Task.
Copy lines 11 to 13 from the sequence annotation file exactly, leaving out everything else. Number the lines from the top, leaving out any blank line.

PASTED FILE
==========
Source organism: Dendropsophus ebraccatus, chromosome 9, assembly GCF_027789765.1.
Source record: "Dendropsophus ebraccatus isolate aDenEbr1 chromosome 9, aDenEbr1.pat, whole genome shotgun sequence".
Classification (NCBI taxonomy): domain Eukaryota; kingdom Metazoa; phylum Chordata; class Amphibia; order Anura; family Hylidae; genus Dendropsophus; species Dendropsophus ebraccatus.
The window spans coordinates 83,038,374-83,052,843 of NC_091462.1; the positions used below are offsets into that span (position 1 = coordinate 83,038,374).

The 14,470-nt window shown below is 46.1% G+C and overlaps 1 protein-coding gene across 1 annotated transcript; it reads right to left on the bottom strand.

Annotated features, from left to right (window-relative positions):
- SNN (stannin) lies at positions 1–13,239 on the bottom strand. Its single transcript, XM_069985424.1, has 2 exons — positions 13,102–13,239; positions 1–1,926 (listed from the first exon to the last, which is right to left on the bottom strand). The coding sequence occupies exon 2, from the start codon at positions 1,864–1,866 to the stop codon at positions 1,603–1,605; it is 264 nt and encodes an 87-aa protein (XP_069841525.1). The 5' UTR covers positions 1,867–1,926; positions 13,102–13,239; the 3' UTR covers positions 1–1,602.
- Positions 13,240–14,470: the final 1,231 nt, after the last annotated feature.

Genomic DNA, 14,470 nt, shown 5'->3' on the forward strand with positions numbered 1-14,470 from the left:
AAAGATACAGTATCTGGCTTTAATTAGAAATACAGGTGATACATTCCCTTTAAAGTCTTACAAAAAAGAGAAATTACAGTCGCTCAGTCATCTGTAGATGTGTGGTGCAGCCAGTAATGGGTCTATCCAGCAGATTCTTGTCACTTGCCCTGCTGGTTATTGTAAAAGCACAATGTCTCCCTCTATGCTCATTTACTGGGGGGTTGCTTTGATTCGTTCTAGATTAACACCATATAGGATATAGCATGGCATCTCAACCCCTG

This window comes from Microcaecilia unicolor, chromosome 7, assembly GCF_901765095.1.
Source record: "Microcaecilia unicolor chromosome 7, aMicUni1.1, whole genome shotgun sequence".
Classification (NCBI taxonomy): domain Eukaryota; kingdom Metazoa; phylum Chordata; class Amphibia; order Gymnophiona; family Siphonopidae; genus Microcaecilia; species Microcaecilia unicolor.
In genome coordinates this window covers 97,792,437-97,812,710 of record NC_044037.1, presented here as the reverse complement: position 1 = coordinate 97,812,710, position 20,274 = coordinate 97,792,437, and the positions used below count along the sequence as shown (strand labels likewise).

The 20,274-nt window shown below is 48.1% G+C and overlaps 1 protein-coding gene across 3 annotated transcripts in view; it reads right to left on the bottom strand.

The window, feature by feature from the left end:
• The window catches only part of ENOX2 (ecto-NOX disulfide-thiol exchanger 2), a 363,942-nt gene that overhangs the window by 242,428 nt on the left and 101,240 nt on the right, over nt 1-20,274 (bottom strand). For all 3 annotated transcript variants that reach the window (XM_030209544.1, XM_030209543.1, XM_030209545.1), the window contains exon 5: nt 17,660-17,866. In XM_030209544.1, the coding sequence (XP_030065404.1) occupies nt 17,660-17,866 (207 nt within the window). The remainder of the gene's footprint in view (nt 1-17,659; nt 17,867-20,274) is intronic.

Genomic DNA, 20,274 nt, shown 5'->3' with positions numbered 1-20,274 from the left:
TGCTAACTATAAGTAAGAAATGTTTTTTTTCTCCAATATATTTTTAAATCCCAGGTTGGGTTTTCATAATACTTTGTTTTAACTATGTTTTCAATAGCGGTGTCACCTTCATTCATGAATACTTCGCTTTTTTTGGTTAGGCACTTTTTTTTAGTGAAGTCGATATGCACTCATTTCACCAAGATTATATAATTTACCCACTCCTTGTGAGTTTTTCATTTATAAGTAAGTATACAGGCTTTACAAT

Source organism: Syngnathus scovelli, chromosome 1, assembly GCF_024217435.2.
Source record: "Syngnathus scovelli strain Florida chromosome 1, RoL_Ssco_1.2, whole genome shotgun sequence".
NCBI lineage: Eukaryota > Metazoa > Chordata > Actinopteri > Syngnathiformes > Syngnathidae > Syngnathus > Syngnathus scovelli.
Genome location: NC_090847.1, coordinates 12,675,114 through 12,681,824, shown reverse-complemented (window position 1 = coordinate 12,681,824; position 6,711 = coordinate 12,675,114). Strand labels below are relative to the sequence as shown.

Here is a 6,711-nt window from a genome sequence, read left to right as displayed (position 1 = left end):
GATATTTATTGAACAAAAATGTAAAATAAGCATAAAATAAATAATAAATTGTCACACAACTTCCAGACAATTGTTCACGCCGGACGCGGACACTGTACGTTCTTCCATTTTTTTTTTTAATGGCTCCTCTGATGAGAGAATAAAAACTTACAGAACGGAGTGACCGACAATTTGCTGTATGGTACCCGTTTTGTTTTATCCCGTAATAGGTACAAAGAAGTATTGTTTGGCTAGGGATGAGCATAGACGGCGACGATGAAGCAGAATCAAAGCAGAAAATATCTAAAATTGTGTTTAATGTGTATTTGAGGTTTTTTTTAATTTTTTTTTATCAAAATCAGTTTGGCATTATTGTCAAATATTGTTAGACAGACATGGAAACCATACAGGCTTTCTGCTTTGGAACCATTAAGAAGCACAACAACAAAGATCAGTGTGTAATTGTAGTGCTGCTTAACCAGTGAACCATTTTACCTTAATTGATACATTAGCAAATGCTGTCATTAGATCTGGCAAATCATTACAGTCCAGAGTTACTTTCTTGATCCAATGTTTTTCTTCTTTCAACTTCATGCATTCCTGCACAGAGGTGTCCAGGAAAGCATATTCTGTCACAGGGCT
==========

This window comes from Microcaecilia unicolor, chromosome 7, assembly GCF_901765095.1.
Source record: "Microcaecilia unicolor chromosome 7, aMicUni1.1, whole genome shotgun sequence".
Classification (NCBI taxonomy): domain Eukaryota; kingdom Metazoa; phylum Chordata; class Amphibia; order Gymnophiona; family Siphonopidae; genus Microcaecilia; species Microcaecilia unicolor.